Again, if you’re looking to use dictation software, it’s not necessary to spring a few hundred bucks right out the gate. The features on Google Docs or Microsoft Word will be just fine. But if you crave something more, or if you need those additional features, here are a few other options:
PRICE: $500 (comes with a compatible headset)
PROS: This software is considered by some to be ‘industry standard.’ It allows you to transcribe existing audio files, its vocabulary grows the more you use it, and it allows you to surf the web, all of which can go a long way in keeping your hands-free experience truly hands-free.
PRICE: $150/year (also comes with a week-long free trial)
PROS: If you need a professional-grade voice-to-text software on your phone, this might be a good option for you. Dragon Anywhere lets you export using a variety of different file types, as well. The free trial is perfect for users who need to complete a short project.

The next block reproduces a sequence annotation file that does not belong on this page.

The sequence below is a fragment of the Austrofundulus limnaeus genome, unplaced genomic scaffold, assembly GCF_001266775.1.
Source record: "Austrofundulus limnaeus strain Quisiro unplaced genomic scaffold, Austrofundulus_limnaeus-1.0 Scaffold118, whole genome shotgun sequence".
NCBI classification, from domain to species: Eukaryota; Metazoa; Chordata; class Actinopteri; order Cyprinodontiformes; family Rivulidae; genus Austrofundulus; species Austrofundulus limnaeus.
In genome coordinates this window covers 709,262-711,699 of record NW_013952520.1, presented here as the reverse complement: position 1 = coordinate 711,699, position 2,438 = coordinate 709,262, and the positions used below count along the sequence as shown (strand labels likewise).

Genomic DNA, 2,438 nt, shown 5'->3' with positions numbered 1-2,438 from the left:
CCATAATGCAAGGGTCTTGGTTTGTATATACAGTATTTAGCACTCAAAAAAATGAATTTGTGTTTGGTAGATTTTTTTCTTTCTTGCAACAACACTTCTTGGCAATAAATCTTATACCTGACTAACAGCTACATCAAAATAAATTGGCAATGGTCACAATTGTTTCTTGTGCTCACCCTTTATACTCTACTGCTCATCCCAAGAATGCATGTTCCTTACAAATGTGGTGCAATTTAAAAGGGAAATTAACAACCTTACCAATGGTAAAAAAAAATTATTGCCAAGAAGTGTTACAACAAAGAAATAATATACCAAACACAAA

PRICE: $79/year, available on Windows
PROS: This is a great speech to text for someone who wants to get a lot of words down without the software pausing to auto-correct. That said, the software has about 99% accuracy, so you’re not sacrificing much. There’s also a command feature to answer user questions, like a Siri or Google Help might. You can pay either monthly or yearly, so the price is flexible.
PRICE: If you’re a writer who already uses Microsoft Word, great news! This is a feature you can check out for no additional cost–it’s been waiting for you all along. If not, then you will need to purchase Microsoft 365 for your computer.
PROS: No setup or installation required–this software is accessible directly through your MS Word document. This software recognizes multiple languages and enables the user to add punctuation and formatting changes using voice commands. Since you access it using a single click from your document, it’s an obvious choice for existing MS Word fans.